Anonymous Coward, Apr 23rd, 2012 @ 1:08pm

        Re: Re:

        "What, pray tell, is he 'on the edge of a legal cliff' of? What law? Be specific. He's not even being accused of anything, he's being subpoenaed."

        The company is essentially trying to bypass broadcasters, cable companies, sat companies, and other REGULATED businesses by offering direct to consumer re-transmission of live tv - and I think it might include a DVR style function.

        It's very close to the end on any number of areas, copyright being only one of them. The FCC would have a field day with this one.

         

        reply to this | link to this | view in chronology ]

        •  
          identicon
          Anonymous Coward, Apr 23rd, 2012 @ 1:11pm

          Re: Re: Re:

          Great, but what does that have to do with making a business investment?

           

          reply to this | link to this | view in chronology ]

        •  
          icon
          John Fenderson (profile), Apr 23rd, 2012 @ 1:27pm

          Re: Re: Re:

          The company is essentially trying to bypass broadcasters


          How are broadcasters being bypassed? It looks to me like, if anything, this extends the reach of broadcasters.

          Are you arguing that if I put an antenna up somewhere and use it from many miles away I am "bypassing broadcasters"?

           

          reply to this | link to this | view in chronology ]

          •  
            identicon
            Anonymous Coward, Apr 23rd, 2012 @ 1:32pm

            Re: Re: Re: Re:

            "How are broadcasters being bypassed?"

            That's not even a relevant question, how is the broadcaster-government complex entitled to government established monopoly power over these spectra. The government should represent the public with how spectra are regulated and they aren't doing so.

             

            reply to this | link to this | view in chronology ]

        •  
          identicon
          Anonymous Coward, Apr 23rd, 2012 @ 1:30pm

          Re: Re: Re:

          I say we abolish the FCC. No one is entitled to government established broadcasting monopolies and that includes the FCC/government-industrial complex. These things aren't being regulated in the public interest and they should be.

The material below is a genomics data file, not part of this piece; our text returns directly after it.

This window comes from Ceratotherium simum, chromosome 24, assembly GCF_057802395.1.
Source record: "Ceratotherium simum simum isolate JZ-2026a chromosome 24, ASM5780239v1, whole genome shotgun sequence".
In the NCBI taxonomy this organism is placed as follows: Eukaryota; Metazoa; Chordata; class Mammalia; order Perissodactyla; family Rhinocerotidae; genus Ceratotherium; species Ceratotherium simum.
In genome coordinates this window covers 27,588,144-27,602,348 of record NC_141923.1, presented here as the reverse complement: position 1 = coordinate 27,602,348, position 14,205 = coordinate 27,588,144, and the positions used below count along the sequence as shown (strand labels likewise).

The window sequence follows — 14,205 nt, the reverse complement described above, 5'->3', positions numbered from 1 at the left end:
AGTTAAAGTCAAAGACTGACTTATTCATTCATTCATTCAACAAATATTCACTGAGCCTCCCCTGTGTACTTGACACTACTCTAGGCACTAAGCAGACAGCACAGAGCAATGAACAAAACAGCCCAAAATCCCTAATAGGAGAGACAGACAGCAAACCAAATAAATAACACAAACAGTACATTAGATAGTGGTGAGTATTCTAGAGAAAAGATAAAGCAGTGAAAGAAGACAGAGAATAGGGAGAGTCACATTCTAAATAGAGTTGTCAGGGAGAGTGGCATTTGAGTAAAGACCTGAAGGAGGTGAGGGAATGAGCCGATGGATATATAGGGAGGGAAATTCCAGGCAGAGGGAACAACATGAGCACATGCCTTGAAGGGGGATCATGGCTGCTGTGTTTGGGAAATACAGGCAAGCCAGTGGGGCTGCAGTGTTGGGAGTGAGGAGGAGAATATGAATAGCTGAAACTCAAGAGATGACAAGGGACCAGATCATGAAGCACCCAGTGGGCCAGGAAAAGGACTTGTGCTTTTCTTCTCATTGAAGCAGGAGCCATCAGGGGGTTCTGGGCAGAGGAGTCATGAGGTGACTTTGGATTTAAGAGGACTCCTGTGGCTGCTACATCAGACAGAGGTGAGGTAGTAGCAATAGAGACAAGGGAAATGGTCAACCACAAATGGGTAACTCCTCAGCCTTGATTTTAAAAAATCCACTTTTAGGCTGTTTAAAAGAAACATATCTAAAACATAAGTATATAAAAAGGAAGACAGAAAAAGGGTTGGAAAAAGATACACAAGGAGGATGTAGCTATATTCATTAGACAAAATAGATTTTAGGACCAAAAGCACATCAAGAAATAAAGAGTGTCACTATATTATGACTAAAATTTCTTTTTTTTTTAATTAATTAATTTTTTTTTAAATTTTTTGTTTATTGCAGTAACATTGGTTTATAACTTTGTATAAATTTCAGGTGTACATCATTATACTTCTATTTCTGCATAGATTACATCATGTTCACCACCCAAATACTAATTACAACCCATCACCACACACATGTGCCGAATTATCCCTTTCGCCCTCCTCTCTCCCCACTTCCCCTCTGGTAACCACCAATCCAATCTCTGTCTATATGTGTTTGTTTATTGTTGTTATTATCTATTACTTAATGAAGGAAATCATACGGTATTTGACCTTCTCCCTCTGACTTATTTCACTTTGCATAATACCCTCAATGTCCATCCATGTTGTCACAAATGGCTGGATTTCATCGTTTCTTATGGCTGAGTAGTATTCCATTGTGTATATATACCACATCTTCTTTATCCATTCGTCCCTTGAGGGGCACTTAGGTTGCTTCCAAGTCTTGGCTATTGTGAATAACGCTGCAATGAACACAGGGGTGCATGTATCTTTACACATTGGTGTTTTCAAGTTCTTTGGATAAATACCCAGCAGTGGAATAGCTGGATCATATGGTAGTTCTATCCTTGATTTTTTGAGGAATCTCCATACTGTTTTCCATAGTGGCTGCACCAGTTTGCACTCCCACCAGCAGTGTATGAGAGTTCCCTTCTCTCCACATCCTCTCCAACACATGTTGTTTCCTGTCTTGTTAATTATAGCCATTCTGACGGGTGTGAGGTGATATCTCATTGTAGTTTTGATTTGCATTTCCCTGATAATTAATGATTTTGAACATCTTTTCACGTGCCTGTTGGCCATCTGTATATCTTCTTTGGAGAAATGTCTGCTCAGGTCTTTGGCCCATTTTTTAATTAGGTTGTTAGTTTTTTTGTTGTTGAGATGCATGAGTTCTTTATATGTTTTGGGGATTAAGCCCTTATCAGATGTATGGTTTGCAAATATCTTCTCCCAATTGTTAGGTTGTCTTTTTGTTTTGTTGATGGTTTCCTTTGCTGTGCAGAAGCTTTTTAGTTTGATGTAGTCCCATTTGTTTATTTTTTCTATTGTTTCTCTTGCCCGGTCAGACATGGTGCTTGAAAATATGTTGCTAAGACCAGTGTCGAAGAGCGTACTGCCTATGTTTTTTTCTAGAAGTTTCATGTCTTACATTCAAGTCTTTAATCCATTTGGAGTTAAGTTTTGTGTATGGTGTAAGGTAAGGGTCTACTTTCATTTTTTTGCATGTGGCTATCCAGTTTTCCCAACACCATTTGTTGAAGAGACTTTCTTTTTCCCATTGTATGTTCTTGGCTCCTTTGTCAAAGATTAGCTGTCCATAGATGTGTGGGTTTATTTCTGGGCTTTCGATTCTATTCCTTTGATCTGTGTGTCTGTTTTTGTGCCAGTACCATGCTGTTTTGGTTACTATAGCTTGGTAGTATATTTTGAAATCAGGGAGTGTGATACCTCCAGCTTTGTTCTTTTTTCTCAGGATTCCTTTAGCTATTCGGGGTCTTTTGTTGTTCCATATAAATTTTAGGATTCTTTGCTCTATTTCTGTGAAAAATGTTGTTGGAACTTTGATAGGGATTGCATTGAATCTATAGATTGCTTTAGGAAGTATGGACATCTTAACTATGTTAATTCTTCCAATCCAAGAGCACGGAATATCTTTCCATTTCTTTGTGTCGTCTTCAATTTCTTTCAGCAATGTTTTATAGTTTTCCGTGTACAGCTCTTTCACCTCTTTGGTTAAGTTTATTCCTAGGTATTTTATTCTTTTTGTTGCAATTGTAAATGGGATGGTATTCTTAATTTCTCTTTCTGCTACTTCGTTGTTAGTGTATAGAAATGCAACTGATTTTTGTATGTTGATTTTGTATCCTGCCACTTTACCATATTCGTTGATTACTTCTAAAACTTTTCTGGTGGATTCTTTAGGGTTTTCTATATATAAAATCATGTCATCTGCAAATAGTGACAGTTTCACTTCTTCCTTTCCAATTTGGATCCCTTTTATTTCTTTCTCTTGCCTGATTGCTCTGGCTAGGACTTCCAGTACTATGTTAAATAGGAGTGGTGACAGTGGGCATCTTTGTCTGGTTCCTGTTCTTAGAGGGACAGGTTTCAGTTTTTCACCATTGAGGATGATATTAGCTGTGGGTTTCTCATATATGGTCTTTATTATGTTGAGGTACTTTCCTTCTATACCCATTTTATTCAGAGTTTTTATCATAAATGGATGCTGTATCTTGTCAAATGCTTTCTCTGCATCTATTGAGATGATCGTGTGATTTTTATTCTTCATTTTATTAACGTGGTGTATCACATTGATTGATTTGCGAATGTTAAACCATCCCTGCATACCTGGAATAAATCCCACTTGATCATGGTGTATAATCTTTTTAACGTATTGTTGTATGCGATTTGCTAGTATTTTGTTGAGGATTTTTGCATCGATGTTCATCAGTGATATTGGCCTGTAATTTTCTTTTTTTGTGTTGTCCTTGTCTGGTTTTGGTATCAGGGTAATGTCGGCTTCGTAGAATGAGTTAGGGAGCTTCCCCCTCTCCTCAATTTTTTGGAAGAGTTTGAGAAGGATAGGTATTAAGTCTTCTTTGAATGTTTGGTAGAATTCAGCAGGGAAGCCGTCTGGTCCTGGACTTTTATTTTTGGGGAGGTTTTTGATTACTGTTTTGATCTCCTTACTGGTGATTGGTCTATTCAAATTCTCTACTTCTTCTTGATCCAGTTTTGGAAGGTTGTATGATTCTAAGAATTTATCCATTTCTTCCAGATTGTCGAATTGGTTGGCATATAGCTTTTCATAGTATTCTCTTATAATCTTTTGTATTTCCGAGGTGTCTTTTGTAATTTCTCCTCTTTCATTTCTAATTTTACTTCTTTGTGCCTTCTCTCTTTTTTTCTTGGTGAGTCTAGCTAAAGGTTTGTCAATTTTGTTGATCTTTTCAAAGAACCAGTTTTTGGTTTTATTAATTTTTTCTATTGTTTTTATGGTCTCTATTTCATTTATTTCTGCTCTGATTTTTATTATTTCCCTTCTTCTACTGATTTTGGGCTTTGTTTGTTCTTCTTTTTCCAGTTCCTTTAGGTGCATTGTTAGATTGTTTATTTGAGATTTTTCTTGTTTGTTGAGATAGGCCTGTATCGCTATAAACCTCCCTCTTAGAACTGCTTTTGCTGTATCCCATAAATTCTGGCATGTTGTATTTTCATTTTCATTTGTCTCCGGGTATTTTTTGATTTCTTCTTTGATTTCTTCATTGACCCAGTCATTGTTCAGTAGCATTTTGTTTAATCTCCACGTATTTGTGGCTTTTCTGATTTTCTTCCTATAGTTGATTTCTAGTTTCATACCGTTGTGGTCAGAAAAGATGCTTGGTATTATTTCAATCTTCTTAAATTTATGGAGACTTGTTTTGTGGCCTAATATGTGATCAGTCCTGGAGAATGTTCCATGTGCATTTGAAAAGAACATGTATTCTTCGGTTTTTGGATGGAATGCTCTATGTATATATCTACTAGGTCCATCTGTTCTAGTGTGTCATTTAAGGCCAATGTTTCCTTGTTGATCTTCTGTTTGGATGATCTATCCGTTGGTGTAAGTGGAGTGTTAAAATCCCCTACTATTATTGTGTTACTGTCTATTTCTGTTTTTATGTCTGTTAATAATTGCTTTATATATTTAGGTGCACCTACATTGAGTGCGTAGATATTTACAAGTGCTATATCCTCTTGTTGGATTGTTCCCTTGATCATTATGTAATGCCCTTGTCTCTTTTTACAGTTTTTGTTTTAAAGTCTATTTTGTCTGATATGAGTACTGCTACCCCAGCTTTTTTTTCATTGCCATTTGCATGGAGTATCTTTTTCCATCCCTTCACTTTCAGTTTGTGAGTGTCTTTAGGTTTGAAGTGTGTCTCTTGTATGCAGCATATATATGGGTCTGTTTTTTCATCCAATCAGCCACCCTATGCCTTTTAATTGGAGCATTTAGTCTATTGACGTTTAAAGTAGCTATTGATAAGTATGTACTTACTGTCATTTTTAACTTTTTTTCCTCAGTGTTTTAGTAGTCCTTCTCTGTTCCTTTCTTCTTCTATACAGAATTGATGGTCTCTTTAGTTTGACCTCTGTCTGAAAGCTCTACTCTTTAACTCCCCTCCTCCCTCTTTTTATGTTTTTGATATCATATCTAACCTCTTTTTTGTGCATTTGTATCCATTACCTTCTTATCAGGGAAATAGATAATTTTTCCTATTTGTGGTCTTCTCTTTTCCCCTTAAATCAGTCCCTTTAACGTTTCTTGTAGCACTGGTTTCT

reply to this | link to this | view in chronology ]

        •  
          identicon
          Anonymous Coward, Apr 23rd, 2012 @ 1:35pm

          Re: Re: Re:

          What's the old guard afraid of, then?

          Why not just let these guys build their business and then get smacked down by the FCC? Why waste their own time and money stifling this service?

          I think the old guard's increasingly worried about their own relevance(which, BTW this service actually has a chance of increasing).

           

          reply to this | link to this | view in chronology ]

        •  
          identicon
          Anonymous Coward, Apr 23rd, 2012 @ 3:11pm

          Re: Re: Re:

          I said 'he' not 'aero.' However, since you brought it up, a single antenna for every user with no broadcasting is hardly a 're-transmission' of anything. DVR style functions are legal, time shifting is fair use and all that, and obviously so so I have no idea why you'd even bring that up.

           

          reply to this | link to this | view in chronology ]

      •  
        identicon
        Anonymous Coward, Apr 23rd, 2012 @ 1:47pm

        Re: Re:

        Unidirectional government established broadcasting monopolies for commercial purposes shouldn't even exist. If someone wants to communicate a commercial message it should be on a level playing field, ie: using spectra that everyone can legally use equally. Those with exclusive government established broadcasting (or cableco) privileges have an unfairly granted unlevel playing field to their advantage by the government and their broadcasting monopolies need to end. Then, most of these meritless and stupid monopolist losers would die the death they deserve because their lack of merit could never succeed in a free market. In the mean time they are being nothing but an oppressive hindrance to the rest of us by stealing the benefits that we would get from being able to exercise our natural right to use those spectra and communicate with them as we please.

        I hope these government established broadcasting and cablco monopolists die for subjecting us to their oppression for so many years (ie: brainwashing us, censoring important information and viewpoints and being selective about what messages they deliver, being one sided about the messages they deliver and only delivering messages in favor of their meritless plutocracy, like pro-IP messages). We are way worse off because of them (ie: 95+ year copy protection lengths and the terrible effects of retroactive extensions and the fact that they don't even bother mentioning that but they are quick to falsely claim that infringement is so bad). These people have been nothing but a pure commercial, selfish burden on society and they do not deserve any government established monopolies.

         

        reply to this | link to this | view in chronology ]

        •  
          identicon
          Anonymous Coward, Apr 23rd, 2012 @ 1:49pm

          Re: Re: Re:

          (die as in their business, not them personally).

           

          reply to this | link to this | view in chronology ]

        •  
          identicon
          Anonymous Coward, Apr 23rd, 2012 @ 3:14pm

          Re: Re: Re: